Intense election battle looming

Many are seeking to unseat Incumbent mayor Lianne Dalziel, but they will have a battle on their hands.
Many are seeking to unseat Incumbent mayor Lianne Dalziel, but they will have a battle on their hands.
James Gough's decision not to run for mayor comes as no surprise.

He had hinted for months that he might have a crack at the top job. But when businessman Darryll Park announced last week he would run against Lianne Dalziel, it was clear Gough wouldn't.

For some time now there have been discussions between various business people in Christchurch on how they can unseat Dalziel, and Gough appeared to be their best hope.

Much of that discussion and planning has centred around Gough's plans. If he ran, they wouldn't back another right-leaning candidate which would split the vote and give Dalziel a big advantage to secure her third term.

Park's nomination came as a surprise, but he doe shave the backing of various business people in the city.

Whether Park has the charisma and public profile to woo the voters remains to be seen. The election is two months away He will need a strong marketing and promotion campaign to get him the mainstream media coverage he will need to build a public profile.

He is up against a formidable and experienced political campaigner in Dalziel. She has also been well-liked by voters, given her large winning majorities at the previous two elections,

In 2013, she pulled just over 72,000 votes, 50,000 more than her closest rival Paul Lonsdale. In 2016, she received just over 75,0000 votes compare dot her closest rival John Minto (13,114).

Minto too is back in the race this year.

Lonsdale, who had considered running again this year pulled out of the race this week like Gough, no doubt to voters a clear right-leaning candidate to vote for.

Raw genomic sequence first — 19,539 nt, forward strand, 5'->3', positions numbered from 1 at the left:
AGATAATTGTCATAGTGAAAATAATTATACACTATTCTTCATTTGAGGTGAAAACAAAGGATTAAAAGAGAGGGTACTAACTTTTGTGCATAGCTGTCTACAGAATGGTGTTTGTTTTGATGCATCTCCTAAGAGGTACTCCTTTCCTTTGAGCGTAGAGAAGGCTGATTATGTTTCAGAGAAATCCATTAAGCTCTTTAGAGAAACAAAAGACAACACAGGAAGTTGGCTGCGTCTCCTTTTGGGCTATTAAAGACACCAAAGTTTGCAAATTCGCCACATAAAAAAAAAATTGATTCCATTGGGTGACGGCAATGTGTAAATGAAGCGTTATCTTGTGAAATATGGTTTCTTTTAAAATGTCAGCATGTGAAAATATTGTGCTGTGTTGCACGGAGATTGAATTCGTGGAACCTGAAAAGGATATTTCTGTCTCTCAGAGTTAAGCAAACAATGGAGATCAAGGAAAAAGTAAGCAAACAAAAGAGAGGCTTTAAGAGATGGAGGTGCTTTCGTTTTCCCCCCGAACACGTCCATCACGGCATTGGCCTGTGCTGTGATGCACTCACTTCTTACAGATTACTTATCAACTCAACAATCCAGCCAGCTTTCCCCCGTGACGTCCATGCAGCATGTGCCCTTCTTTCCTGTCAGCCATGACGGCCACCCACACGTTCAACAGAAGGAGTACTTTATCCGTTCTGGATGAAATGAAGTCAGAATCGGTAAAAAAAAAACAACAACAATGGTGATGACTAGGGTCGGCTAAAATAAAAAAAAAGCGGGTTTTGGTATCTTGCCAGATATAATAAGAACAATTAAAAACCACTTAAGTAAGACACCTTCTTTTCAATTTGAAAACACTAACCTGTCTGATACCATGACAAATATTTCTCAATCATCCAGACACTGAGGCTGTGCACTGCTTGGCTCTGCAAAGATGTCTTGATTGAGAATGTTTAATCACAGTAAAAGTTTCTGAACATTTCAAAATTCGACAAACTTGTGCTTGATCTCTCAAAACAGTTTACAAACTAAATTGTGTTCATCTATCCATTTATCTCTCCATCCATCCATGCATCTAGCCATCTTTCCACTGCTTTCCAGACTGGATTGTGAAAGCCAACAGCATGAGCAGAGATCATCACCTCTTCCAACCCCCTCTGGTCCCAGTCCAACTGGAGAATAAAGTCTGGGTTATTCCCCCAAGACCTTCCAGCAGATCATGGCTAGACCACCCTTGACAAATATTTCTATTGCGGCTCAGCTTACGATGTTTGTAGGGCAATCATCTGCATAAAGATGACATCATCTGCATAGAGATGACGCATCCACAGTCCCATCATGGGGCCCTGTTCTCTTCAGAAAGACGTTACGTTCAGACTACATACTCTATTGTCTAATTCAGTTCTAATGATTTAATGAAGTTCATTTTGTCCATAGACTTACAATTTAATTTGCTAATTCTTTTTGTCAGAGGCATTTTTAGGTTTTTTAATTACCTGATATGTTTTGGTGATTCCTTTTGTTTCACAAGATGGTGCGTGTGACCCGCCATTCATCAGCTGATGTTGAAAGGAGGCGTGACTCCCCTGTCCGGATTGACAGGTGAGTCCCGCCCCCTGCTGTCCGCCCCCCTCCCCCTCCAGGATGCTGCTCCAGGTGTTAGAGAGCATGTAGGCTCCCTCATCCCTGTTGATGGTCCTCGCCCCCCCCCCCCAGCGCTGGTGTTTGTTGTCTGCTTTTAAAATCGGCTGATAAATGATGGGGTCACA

Dalziel has governed the city council ship steadily in very tough times with the ongoing nuances around the progress of the rebuild. Sitting mayors have a good history in Christchurch of being voted back in.

But chlorination of the city's water supply, the state of the roads and the inevitable increases in rates will no doubt play into Park's hands. As too might the publicity that surrounded the recent appointment and pay of the new city council chief executive.

Restless people in the eastern suburbs who have had to put up with slow progress after the 2011 quake could also be an Achilles heel for Dalziel in terms of their support.

Another major election battle is brewing for seats around the council table.

The left currently holds a very minor sway. Seven of the 16 councillors are from left-leaning and Labour-aligned The People's Choice, and while they don't have a clear majority they have relied on the support of Vicki Buck, and independent, on issues.

Whether to sell or not to sell city council-owned assets will be a key election issue.

Park told The Star yesterday he is open to investigating asset sales; Dalziel has no intention to back council selling them off to private investors.

So what we have shaping is a Labour v National type of local body election here in Christchurch. That's not that different from previous elections but for some reason, this one feels like it's going to get a lot more intense.

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